Building Sharjah is a new book chronicling the emirate’s modern architectural legacy

Building Sharjah is an extensive reference book of the city featuring never-before published images

The United Arab Emirate’s third-largest city has been gaining global recognition for its efforts across education, environmental preservation and, particularly, the arts and the built environment, with many new and upcoming architectural projects by regional and international firms placing the city on the map as one to watch. 

While its contemporary projects are gaining traction in the architectural world, Sharjah’s early modernist buildings have been either largely demolished or – albeit recently – renovated for preservation.

The Central Souk, designed by British firm Michael Lyell Associates and completed in 1978. Courtesy of Prem Ratnam.

Co-edited by Sultan Sooud Al Qassemi and Todd Reisz and published by Birkhäuser, Building Sharjah is a new book that preserves the memories of the city’s urban landscape, “including the parts once imagined, and those no longer to be found.”

Building Sharjah tells the tale of how modern architecture unfurled across the UAE’s third-largest city,” says the team. “As much of the city’s early modern architecture has been demolished or drastically renovated, a vivid collection of unpublished photographs and a broad range of voices preserve a disappearing landscape. Together, images and words reveal an ongoing search for an identity. [It is] a primary source for visitors, residents, researchers, students and scholars who are keen to understand how modern ambitions came together to engineer a global city.”

In front of Sharjah’s landmark hillocks inscribed with ‘Smile, You Are in Sharjah’, stands Sharjah Tower, designed by Halcrow Group Architectural Practice in 1986. Courtesy of Prem Ratnam.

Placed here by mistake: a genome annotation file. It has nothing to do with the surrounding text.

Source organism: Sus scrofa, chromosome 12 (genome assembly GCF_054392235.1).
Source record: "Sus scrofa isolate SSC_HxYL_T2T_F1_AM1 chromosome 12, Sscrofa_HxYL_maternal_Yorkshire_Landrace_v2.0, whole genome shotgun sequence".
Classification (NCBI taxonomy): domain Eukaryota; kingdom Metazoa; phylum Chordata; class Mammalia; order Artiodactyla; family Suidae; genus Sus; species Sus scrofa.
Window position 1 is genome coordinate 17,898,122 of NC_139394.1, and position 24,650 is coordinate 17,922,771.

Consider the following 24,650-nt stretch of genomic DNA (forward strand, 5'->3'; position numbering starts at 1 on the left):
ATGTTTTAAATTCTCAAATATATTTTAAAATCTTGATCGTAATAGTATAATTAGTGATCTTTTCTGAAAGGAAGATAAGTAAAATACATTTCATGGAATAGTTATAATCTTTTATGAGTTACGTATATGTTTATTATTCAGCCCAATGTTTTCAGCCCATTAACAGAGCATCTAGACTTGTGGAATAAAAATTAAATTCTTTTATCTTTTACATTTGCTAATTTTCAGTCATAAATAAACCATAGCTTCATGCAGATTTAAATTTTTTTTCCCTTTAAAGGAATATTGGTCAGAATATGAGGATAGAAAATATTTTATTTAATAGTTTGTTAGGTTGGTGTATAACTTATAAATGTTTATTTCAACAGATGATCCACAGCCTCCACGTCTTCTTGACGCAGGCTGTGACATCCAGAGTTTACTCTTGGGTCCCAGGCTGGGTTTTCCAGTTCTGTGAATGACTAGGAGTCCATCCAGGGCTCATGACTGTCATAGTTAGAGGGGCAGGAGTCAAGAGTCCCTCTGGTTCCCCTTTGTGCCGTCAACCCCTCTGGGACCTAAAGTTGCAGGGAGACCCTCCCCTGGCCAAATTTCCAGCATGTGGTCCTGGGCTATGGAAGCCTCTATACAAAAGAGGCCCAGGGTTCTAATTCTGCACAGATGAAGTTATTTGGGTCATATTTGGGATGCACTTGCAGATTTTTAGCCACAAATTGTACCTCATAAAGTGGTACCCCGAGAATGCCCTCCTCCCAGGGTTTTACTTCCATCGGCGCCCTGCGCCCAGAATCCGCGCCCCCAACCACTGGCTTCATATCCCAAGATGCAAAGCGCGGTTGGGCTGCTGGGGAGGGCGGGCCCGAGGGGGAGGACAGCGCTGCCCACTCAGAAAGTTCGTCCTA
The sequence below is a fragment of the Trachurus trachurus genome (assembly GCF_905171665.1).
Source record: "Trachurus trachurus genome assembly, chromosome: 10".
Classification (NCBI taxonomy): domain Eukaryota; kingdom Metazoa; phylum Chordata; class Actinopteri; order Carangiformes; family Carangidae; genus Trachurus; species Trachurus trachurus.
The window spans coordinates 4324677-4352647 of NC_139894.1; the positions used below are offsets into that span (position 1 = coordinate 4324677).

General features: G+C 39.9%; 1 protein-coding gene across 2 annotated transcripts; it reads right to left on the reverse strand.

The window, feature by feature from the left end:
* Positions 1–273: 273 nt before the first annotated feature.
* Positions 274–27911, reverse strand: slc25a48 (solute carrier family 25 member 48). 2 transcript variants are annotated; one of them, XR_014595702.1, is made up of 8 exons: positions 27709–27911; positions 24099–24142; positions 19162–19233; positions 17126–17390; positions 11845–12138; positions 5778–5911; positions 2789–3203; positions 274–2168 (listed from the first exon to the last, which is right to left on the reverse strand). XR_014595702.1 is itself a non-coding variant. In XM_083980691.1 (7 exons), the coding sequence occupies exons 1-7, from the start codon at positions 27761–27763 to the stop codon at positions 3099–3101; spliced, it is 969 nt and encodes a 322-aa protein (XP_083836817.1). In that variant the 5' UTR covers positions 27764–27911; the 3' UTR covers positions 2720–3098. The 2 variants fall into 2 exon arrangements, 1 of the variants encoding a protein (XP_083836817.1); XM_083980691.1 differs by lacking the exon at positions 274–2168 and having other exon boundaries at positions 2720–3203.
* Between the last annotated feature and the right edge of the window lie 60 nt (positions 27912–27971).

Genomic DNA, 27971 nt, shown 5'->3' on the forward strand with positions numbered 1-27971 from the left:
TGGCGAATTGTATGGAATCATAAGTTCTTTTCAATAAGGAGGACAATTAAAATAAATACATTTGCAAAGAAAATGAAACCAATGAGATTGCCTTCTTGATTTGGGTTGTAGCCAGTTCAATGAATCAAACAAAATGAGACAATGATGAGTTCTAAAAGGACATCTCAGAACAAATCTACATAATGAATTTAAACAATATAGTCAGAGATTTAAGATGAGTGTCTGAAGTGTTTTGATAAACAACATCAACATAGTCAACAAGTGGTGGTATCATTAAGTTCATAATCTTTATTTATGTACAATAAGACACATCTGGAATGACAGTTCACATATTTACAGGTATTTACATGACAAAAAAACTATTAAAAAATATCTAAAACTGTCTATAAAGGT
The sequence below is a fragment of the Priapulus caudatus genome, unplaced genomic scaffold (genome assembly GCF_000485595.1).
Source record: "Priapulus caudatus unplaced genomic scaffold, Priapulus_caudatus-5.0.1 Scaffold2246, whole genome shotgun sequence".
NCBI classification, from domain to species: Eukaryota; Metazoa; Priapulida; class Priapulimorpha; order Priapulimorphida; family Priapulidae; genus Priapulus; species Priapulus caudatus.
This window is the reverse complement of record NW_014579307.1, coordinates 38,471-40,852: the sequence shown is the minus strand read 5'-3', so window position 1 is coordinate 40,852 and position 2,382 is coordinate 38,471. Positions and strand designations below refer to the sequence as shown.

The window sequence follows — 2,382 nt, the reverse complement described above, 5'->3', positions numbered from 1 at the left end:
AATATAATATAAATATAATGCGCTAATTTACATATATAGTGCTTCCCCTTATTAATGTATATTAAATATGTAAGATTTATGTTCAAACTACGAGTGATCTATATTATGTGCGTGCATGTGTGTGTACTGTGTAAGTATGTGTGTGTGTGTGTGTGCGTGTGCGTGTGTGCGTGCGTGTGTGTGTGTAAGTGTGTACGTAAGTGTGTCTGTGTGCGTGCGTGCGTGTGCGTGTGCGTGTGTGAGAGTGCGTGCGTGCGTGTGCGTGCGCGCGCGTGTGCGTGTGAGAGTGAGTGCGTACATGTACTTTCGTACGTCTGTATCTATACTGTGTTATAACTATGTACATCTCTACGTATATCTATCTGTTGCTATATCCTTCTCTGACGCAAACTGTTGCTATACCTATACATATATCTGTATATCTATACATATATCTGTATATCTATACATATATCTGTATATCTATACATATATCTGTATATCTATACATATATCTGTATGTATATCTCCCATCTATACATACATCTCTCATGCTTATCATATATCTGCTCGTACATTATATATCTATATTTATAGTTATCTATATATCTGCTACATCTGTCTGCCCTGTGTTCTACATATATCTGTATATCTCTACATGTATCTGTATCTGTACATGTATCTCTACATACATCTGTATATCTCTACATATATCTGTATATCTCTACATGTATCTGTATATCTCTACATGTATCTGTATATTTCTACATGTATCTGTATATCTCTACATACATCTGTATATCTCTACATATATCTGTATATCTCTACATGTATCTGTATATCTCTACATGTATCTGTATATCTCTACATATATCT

The book features nearly 600 images from dozens of sources – most unpublished until now – covering 60 projects in Sharjah, as well as commissioned contributions from 17 writers whose work ranges from literary fiction to neighbourhood memoir and heartfelt historical analysis. It also includes a curated timeline of the city between 1700 and 1995, highlighting significant political, economic, social and cultural events that have influenced the architectural and urban fabric of the city. 

“Sharjah has been shaped in the past century by a number of historically consequential moments or phases,” the team explains. “One phase was initiated during the British presence in the emirates in the 1930s when the UK government built an air station in Sharjah, resulting in the 1932 Sharjah airport known as Al Mahatta – the region’s first airport. A subsequent development phase started in the 1960s and left a number of impressions on the city, including the first master plan, which was produced in 1963. 

“Upon oil production commencing in July 1974, most of the city’s modernist architecture began to appear. The following phase, which continues to contribute a visible aspect on Sharjah’s urban landscape to the present day, is when the city took a conscious decision to adopt a more Islamic-inspired architectural identity.” 

Based on five years of research, some of the projects and landmarks highlighted in the title include: Al-Shaab Cultural & Sports Club, designed by British architecture firm Brewerton; Al Arouba Street in the late 1960s; and the Buhaira Corniche.

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